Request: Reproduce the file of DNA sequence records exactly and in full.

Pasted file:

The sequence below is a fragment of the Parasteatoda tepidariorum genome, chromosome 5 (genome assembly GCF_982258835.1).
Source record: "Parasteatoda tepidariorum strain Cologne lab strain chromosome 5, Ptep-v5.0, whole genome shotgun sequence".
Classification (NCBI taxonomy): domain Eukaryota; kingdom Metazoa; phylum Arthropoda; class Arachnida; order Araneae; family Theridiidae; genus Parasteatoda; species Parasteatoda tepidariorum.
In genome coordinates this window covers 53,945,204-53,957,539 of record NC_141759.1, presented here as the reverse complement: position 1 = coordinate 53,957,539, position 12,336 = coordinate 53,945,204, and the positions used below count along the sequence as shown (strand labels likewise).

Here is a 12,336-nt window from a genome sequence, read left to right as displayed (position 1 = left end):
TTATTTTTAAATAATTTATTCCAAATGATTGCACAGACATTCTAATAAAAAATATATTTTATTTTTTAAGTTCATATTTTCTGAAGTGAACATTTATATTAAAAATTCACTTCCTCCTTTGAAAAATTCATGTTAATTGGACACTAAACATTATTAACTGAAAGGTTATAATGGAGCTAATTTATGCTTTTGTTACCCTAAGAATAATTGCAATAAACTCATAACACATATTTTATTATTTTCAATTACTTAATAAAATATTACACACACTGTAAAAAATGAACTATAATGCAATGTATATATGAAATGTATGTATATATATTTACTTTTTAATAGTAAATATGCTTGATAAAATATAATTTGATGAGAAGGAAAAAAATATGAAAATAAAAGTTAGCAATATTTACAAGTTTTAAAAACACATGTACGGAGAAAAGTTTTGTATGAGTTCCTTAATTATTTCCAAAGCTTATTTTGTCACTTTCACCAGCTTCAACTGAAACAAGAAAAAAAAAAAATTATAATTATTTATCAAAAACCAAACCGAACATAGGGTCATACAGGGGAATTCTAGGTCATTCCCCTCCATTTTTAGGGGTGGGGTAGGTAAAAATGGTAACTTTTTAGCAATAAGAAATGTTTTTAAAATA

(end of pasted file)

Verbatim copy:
The sequence below is a fragment of the Parasteatoda tepidariorum genome, chromosome 5 (genome assembly GCF_982258835.1).
Source record: "Parasteatoda tepidariorum strain Cologne lab strain chromosome 5, Ptep-v5.0, whole genome shotgun sequence".
Classification (NCBI taxonomy): domain Eukaryota; kingdom Metazoa; phylum Arthropoda; class Arachnida; order Araneae; family Theridiidae; genus Parasteatoda; species Parasteatoda tepidariorum.
In genome coordinates this window covers 53,945,204-53,957,539 of record NC_141759.1, presented here as the reverse complement: position 1 = coordinate 53,957,539, position 12,336 = coordinate 53,945,204, and the positions used below count along the sequence as shown (strand labels likewise).

Here is a 12,336-nt window from a genome sequence, read left to right as displayed (position 1 = left end):
TTATTTTTAAATAATTTATTCCAAATGATTGCACAGACATTCTAATAAAAAATATATTTTATTTTTTAAGTTCATATTTTCTGAAGTGAACATTTATATTAAAAATTCACTTCCTCCTTTGAAAAATTCATGTTAATTGGACACTAAACATTATTAACTGAAAGGTTATAATGGAGCTAATTTATGCTTTTGTTACCCTAAGAATAATTGCAATAAACTCATAACACATATTTTATTATTTTCAATTACTTAATAAAATATTACACACACTGTAAAAAATGAACTATAATGCAATGTATATATGAAATGTATGTATATATATTTACTTTTTAATAGTAAATATGCTTGATAAAATATAATTTGATGAGAAGGAAAAAAATATGAAAATAAAAGTTAGCAATATTTACAAGTTTTAAAAACACATGTACGGAGAAAAGTTTTGTATGAGTTCCTTAATTATTTCCAAAGCTTATTTTGTCACTTTCACCAGCTTCAACTGAAACAAGAAAAAAAAAAAATTATAATTATTTATCAAAAACCAAACCGAACATAGGGTCATACAGGGGAATTCTAGGTCATTCCCCTCCATTTTTAGGGGTGGGGTAGGTAAAAATGGTAACTTTTTAGCAATAAGAAATGTTTTTAAAATA